Rumsfeld said his concerns have brought a response. Already, he said, “some limited numbers of people . . . are accessing compartments across the board, rather than simply in their precise areas.” A senior intelligence official confirmed steps are being taken to loosen the compartments, “but the solution must be a
    balance between access and protection of sources and methods.”

    As an example taken from his experience, Rumsfeld said at the end of a two–hour classified briefing on several countries’ ballistic missiles and other weapons, his group was told “that most of what we had heard was incorrect.” The reason, he said, was “the briefers did not have access to the information contained in the compartments that we were now to be briefed on.”

    The tight compartmentalization is an outgrowth of the 1994 discovery of former CIA officer Aldrich H. Ames’s nine years of spying for Moscow. Ames was able to gather top–secret materials not only in the counterintelligence areas in which he worked, but also in other sensitive areas to which he could gain computer access.
    “The extent to which the number of compartments balloon after a serious espionage case is enormous,” Rumsfeld said. Because a spy creates enormous damage, the natural reaction is to install tighter control over information, according to counterintelligence specialists. That problem has added relevance today because of concern about security at the nation’s nuclear weapons laboratories.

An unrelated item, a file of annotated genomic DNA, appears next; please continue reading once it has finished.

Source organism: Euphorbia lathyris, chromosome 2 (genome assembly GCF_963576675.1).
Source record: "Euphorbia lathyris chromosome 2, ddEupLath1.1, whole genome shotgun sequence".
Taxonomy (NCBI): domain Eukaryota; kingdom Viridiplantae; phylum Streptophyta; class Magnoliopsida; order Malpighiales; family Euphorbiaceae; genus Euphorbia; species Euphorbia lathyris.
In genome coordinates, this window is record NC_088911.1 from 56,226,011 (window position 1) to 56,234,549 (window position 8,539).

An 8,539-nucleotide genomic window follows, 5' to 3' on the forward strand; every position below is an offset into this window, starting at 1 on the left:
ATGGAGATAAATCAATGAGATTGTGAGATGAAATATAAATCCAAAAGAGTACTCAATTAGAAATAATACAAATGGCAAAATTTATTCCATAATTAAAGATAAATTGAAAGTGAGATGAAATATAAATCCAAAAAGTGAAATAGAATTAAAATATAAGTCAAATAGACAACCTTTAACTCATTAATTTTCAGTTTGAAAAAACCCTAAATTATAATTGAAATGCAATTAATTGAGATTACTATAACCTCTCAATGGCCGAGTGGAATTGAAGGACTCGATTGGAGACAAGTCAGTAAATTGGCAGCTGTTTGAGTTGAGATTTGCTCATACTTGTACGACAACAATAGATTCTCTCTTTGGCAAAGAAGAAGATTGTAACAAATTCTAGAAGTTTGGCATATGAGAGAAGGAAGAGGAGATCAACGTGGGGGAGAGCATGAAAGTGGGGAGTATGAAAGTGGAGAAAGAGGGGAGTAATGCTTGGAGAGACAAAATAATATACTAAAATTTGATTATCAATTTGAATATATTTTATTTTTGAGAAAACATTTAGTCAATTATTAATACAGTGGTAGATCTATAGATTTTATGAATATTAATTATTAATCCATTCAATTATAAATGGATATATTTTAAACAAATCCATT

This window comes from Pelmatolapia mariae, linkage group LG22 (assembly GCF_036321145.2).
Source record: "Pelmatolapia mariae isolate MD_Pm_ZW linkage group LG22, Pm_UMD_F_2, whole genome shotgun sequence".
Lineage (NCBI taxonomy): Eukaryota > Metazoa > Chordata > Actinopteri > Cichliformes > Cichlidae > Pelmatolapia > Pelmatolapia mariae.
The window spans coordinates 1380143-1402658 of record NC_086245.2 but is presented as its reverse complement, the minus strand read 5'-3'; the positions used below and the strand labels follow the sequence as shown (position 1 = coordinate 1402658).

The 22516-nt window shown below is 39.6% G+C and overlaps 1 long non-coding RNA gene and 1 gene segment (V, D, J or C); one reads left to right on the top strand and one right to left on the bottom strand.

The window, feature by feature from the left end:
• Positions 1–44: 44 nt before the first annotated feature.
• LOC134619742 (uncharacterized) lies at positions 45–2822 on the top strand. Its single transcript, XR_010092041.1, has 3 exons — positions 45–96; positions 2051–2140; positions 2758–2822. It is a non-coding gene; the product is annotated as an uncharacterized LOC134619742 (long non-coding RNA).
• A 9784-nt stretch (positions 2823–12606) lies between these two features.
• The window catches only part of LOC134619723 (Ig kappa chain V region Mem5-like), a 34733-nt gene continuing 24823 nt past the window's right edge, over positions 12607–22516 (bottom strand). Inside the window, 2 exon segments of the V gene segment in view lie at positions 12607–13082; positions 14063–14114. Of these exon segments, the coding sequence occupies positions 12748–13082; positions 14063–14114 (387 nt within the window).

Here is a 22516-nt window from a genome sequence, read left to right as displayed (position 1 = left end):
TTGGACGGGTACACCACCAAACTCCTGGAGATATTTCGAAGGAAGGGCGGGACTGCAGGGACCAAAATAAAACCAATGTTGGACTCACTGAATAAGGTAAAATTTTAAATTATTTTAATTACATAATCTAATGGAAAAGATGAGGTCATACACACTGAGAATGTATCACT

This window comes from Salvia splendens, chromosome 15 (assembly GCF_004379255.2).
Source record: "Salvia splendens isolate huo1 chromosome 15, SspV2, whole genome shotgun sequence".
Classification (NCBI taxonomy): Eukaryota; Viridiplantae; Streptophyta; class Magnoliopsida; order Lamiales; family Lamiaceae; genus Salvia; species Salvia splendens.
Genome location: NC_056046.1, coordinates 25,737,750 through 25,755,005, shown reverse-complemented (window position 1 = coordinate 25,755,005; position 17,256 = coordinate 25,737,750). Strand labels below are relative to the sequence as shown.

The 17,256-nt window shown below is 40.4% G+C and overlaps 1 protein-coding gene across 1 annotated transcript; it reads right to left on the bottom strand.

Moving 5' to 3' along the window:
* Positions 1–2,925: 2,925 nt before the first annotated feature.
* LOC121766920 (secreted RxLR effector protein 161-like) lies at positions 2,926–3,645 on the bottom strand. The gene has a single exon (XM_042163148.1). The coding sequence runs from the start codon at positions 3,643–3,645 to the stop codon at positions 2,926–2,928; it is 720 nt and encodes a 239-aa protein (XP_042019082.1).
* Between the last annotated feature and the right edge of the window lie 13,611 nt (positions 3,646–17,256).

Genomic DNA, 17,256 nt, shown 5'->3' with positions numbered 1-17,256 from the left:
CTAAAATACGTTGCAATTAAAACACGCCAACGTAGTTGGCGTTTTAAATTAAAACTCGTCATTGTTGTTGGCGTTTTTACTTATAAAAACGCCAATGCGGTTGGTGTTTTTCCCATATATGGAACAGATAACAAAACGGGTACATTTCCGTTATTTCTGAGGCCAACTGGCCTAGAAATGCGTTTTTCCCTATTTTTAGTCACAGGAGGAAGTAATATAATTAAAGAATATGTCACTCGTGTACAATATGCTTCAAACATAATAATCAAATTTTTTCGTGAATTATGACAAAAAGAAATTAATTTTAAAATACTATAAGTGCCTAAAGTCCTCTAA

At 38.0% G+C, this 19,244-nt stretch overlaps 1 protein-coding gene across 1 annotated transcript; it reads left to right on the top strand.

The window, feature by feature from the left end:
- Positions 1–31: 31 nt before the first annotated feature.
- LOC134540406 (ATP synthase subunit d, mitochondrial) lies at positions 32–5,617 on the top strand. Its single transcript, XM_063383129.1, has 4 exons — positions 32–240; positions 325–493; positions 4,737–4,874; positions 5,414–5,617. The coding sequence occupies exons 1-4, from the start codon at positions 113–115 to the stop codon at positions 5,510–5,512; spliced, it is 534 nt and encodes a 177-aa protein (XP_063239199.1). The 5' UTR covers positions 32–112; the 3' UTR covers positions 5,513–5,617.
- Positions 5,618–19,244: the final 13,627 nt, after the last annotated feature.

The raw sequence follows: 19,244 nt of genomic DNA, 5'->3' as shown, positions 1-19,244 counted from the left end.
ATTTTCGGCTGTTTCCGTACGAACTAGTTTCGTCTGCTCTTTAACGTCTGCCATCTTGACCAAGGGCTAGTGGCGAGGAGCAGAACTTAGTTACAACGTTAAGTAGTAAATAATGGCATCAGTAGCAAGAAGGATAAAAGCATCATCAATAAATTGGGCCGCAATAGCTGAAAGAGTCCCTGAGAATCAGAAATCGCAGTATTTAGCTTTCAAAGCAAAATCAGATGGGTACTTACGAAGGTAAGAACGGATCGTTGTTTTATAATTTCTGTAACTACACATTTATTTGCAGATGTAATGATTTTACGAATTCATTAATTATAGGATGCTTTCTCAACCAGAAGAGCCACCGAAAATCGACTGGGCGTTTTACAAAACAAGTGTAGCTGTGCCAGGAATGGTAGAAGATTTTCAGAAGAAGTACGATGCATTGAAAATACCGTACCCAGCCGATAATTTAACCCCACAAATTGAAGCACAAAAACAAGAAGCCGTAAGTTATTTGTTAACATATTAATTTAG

Department of Energy security specialists, in the wake of evidence that China has obtained secret information over the past 20 years, are now seeking to limit scientists’ traditionally wide access to classified data. One step being considered is limiting access on each particular part of a nuclear weapon on a need to know basis.
    For Rumsfeld, this type of compartmentalization “limited access absolutely to people with a need to know, and historically that meant only people dealing with that particular country.”

    “We ended up getting briefed two or three or four times on the same subject because from the first two or three we didn’t get the correct information, not because people were lying to us, but because they didn’t know,” Rumsfeld said. When the problem of missile and nuclear proliferation came along, it harmed overall intelligence because “what is happening in one country doesn’t end there,” he said. What one country does “will become of interest in another country in short order, particularly countries like Iran, Iraq, Libya and North Korea.” He expressed the belief that because “these
    countries are trading to the extent that they are . . . all across the globe in a totally different region,” the analyst would “see a quite different picture if you are into all the compartments rather than if you’re into only the compartments that relate to precisely to what you’re dealing with.”

    His solution, which he passed on to Tenet, was, “we need to find a way to do crosscutting, so a limited number of people are abLe to see what going on in all these countries involved in proliferation.” For Rumsfeld and some others, compartmentalization also creates insularity.

    At a recent talk on Capitol Hill, CIA official Robert Walpole illustrated the point. Walpole noted that the new intelligence estimate on foreign missile capability will include data collected from private U.S. missile corporations asked to analyze the potential growth in missile capability for countries such as Iraq, NorthKorea and Iran. But, Walpole warned, the analysis would be limited because there was not time to determine how much detailed, country–by–country intelligence information could be shared with the U.S. aerospace companies.